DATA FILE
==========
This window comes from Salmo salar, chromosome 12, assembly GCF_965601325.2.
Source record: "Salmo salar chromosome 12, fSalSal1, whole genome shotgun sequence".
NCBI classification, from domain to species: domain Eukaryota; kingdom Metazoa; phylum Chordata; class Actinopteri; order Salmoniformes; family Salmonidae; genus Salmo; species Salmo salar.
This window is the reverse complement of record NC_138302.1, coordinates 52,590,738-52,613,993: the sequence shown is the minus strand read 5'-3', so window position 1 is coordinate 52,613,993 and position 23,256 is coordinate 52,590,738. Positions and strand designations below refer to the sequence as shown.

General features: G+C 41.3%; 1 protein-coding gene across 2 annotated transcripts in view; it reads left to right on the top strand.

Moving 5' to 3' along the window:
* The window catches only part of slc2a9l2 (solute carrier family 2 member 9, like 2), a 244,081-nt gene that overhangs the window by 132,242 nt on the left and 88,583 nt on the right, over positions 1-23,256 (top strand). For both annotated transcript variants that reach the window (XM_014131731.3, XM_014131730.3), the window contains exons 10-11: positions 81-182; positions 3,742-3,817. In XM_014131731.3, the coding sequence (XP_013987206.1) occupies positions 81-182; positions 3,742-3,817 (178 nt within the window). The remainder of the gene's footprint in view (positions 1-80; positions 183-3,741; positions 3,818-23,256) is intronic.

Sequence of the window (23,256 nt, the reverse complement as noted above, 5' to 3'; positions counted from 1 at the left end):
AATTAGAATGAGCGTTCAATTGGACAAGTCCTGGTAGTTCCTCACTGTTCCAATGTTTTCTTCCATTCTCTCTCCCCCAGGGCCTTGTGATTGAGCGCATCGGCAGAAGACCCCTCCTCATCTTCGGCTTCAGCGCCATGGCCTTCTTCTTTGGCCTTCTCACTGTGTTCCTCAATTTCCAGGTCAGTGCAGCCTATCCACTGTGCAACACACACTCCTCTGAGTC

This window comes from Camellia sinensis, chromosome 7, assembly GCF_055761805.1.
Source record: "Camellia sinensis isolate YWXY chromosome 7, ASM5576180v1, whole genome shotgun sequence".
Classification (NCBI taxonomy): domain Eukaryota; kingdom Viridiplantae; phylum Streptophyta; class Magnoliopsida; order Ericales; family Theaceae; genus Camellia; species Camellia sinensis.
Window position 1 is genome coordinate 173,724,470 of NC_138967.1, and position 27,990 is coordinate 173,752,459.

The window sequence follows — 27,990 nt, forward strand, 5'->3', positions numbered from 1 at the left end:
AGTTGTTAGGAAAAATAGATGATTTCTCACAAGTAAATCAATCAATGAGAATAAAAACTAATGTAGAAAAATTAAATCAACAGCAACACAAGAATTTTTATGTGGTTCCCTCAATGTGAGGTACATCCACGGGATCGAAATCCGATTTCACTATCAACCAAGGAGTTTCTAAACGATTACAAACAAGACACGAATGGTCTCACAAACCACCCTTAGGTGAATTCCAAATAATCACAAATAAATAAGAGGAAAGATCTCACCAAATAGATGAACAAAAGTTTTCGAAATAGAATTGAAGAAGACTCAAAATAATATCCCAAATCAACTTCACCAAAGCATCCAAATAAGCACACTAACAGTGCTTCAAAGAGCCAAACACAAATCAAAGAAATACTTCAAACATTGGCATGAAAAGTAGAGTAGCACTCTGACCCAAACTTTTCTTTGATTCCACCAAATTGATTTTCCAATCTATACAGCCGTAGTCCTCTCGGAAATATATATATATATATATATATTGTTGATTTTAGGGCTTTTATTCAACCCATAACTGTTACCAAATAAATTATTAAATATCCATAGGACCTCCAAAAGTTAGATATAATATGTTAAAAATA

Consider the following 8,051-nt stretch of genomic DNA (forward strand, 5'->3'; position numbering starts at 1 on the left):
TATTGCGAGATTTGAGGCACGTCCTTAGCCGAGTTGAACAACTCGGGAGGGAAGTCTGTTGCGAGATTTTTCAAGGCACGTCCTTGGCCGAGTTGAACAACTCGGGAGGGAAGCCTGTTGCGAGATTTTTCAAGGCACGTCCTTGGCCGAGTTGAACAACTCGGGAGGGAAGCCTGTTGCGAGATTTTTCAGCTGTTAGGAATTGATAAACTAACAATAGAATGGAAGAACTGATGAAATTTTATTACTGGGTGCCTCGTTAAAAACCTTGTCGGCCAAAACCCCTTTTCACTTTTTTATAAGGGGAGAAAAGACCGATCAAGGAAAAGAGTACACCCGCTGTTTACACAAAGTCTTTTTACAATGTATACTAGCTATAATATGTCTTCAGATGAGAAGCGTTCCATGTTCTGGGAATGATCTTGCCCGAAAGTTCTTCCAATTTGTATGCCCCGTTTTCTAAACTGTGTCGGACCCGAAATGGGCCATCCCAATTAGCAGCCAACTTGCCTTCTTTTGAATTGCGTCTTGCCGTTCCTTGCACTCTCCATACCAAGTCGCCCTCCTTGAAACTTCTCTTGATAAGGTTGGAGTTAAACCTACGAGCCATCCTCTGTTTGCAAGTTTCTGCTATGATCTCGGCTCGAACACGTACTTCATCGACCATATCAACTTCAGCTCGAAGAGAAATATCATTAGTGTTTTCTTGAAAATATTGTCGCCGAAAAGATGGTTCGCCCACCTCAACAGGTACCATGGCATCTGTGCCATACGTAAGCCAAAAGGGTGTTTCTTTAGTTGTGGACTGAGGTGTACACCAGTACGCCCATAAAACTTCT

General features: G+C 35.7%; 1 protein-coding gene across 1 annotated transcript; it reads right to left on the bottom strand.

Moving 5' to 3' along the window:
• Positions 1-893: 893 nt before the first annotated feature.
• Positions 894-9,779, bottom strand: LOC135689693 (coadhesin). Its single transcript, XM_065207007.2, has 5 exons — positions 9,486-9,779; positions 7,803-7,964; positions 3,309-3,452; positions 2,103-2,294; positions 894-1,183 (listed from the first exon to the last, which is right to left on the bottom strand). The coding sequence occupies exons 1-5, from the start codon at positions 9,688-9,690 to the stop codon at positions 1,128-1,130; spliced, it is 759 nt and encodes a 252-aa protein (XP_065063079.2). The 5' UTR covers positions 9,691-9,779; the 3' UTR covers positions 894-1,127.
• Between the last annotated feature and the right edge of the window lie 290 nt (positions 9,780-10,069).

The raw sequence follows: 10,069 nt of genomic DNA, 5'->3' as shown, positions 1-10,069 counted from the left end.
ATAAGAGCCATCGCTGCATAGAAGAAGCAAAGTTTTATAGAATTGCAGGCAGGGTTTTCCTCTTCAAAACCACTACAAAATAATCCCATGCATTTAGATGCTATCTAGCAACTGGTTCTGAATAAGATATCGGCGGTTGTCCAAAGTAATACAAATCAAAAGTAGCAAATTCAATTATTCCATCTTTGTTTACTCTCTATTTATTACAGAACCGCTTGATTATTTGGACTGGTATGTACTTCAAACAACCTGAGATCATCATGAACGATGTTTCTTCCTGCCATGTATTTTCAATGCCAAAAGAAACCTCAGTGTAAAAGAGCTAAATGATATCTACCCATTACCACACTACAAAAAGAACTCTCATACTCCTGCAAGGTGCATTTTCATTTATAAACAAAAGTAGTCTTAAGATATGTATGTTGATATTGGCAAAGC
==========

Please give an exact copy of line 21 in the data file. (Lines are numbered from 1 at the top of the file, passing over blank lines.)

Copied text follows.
• Positions 894-9,779, bottom strand: LOC135689693 (coadhesin). Its single transcript, XM_065207007.2, has 5 exons — positions 9,486-9,779; positions 7,803-7,964; positions 3,309-3,452; positions 2,103-2,294; positions 894-1,183 (listed from the first exon to the last, which is right to left on the bottom strand). The coding sequence occupies exons 1-5, from the start codon at positions 9,688-9,690 to the stop codon at positions 1,128-1,130; spliced, it is 759 nt and encodes a 252-aa protein (XP_065063079.2). The 5' UTR covers positions 9,691-9,779; the 3' UTR covers positions 894-1,127.